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A History of Natural Philosophy: From the Ancient World to the Nineteenth Century

By: Edward Grant

361 pages, no illustrations

Cambridge University Press

Paperback | Mar 2007 | #175778 | ISBN-13: 9780521689571
Availability: Usually dispatched within 6 days Details
NHBS Price: £22.99 $30/€26 approx
Hardback | Mar 2007 | #175777 | ISBN-13: 9780521869317
Availability: Usually dispatched within 6 days Details
NHBS Price: £53.99 $70/€61 approx

About this book

Natural philosophy encompassed all natural phenomena of the physical world. It sought to discover the physical causes of all natural effects and was little concerned with mathematics. By contrast, the exact mathematical sciences were narrowly confined to various computations that did not involve physical causes, functioning totally independently of natural philosophy. Although this began slowly to change in the late Middle Ages, a much more thoroughgoing union of natural philosophy and mathematics occurred in the seventeenth century and thereby made the Scientific Revolution possible. The title of Isaac Newton's great work, The Mathematical Principles of Natural Philosophy, perfectly reflects the new relationship. Natural philosophy became the 'Great Mother of the Sciences', which by the nineteenth century had nourished the manifold chemical, physical, and biological sciences to maturity, thus enabling them to leave the 'Great Mother' and emerge as the multiplicity of independent sciences we know today.

This excellent book is the distillation of a long and distinguished career in the history of science. Grant rightly acknowledges the key position held by Aristotle in the history of what was traditionally labeled 'natural philosophy.' He extends his study backwards in time to preliterate inquiries into discourse about nature, as well as forwards to early modern and modern periods. In the beginning and end sections, of course, Aristotle is no longer the arbiter of what natural philosophy should be all about, but Grant shows that even for an understanding of modern science, the Aristotelian tradition cannot be ignored. No less relevant are his accounts of styles of argument in early medicine and of the medieval university tradition. Grant's quotations from original texts bring his associated discussion to life. His material ranges over a wide area, and his breadth of vision, combined with his simple style, will make this an invaluable course-book for university use. - John North, Professor Emeritus of the University of Groningen, The Netherlands.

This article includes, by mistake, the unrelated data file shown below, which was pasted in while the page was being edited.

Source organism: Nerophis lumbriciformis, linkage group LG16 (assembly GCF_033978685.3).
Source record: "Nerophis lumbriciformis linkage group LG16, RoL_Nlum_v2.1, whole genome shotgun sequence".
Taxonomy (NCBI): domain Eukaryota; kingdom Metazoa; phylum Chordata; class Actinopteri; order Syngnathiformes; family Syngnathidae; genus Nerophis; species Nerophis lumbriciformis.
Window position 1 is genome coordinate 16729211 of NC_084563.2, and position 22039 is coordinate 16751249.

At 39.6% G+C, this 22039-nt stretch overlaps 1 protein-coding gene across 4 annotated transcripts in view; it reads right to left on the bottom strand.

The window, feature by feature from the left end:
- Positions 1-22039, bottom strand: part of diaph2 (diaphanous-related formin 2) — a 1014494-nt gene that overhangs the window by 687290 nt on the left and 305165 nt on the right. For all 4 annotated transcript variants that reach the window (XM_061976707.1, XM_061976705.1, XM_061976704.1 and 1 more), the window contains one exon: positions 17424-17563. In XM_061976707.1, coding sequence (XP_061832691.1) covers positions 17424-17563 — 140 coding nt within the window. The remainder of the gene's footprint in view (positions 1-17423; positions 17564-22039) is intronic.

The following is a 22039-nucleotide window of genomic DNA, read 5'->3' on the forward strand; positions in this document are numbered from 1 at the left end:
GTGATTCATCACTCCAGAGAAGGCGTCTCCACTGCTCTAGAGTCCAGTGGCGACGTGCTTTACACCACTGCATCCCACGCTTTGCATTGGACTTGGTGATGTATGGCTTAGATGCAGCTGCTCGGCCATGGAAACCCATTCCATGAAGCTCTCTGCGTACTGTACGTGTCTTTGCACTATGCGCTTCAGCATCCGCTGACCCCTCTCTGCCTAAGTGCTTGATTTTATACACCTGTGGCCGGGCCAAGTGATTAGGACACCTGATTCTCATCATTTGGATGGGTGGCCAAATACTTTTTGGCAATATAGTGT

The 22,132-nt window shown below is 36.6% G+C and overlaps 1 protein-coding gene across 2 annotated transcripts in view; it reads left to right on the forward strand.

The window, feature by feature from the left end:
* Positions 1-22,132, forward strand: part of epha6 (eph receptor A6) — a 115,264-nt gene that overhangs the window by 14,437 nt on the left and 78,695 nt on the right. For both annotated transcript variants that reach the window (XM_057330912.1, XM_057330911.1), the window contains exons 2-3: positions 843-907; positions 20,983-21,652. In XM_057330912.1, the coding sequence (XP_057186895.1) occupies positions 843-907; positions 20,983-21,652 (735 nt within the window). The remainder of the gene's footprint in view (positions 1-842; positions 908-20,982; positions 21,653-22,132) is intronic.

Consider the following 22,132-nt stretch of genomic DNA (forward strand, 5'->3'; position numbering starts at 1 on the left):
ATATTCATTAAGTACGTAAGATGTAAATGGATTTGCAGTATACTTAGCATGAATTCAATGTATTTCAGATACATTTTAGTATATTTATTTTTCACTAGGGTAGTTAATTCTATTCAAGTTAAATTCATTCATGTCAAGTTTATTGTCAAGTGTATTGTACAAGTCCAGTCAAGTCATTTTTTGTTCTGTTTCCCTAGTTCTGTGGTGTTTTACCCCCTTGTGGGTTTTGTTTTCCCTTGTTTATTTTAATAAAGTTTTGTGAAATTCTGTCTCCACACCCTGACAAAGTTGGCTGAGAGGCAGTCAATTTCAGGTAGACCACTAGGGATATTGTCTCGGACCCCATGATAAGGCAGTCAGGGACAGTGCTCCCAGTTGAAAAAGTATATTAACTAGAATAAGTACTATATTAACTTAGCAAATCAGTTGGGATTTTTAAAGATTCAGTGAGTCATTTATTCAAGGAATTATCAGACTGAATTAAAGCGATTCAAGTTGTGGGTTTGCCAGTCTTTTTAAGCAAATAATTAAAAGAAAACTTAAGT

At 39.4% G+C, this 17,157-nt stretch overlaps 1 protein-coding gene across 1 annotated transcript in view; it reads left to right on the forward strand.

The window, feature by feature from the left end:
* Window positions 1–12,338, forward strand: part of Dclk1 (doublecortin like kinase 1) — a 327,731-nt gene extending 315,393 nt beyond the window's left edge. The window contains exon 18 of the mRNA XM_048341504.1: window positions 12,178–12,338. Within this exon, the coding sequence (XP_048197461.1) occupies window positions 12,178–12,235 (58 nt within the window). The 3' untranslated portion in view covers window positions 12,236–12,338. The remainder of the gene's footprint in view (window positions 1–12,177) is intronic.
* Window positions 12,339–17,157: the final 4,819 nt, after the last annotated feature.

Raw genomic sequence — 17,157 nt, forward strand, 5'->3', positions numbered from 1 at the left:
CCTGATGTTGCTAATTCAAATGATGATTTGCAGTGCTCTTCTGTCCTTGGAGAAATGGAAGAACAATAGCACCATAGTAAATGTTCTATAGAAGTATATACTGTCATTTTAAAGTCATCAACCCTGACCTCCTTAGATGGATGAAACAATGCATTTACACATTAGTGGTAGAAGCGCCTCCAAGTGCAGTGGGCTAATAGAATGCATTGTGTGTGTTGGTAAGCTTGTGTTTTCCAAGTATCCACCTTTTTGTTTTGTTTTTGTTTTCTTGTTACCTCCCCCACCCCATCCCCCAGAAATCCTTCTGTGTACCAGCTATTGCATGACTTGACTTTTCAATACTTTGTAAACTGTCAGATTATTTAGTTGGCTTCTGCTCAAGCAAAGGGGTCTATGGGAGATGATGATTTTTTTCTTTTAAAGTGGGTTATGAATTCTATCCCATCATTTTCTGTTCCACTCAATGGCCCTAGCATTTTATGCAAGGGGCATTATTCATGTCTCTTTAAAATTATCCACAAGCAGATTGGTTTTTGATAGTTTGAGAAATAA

"A product of immense learning, A History of Natural Philosophy, is a rich harvest of knowledge about the development of this important discipline. Arguing that the union of mathematics and natural philosophy made the Scientific Revolution possible, Grant clearly links radical early modern developments, with medieval, Aristotelian natural philosophy. He goes on to show how the modern sciences eventually broke away from the 'Great Mother' of natural philosophy. This book is essential reading for understanding the development of the disciplines of modern science and philosophy." - Margaret J. Osler, Professor of History, University of Calgary.


1. Ancient Egypt to Plato; 2. Aristotle (384-322 BC); 3. Late antiquity; 4. Islam and the eastward shift of Aristotelian natural philosophy; 5. Natural philosophy before the Latin translations; 6. Translations in the twelfth and thirteenth centuries; 7. Natural philosophy after the translations; 8. The form and content of late medieval natural philosophy; 9. The relations between natural philosophy and theology; 10. The transformation of medieval natural philosophy from the early modern #period to the nineteenth century; Conclusion; Notes.

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Edward Grant is Distinguished Professor Emeritus of the History and Philosophy of Science at Indiana University, Bloomington. He is the author and editor of twelve books, including God and Reason in the Middle Ages (Cambridge University Press, 2001), and The Foundations of Modern Science in the Middle Ages: Their Religious, Institutional and Intellectual Contexts (Cambridge University Press, 1996). He is also the author of approximately ninety articles on the history of science and natural philosophy. He was Vice-President and President of the History of Science Society and was awarded the prestigious George Sarton Medal of that society.

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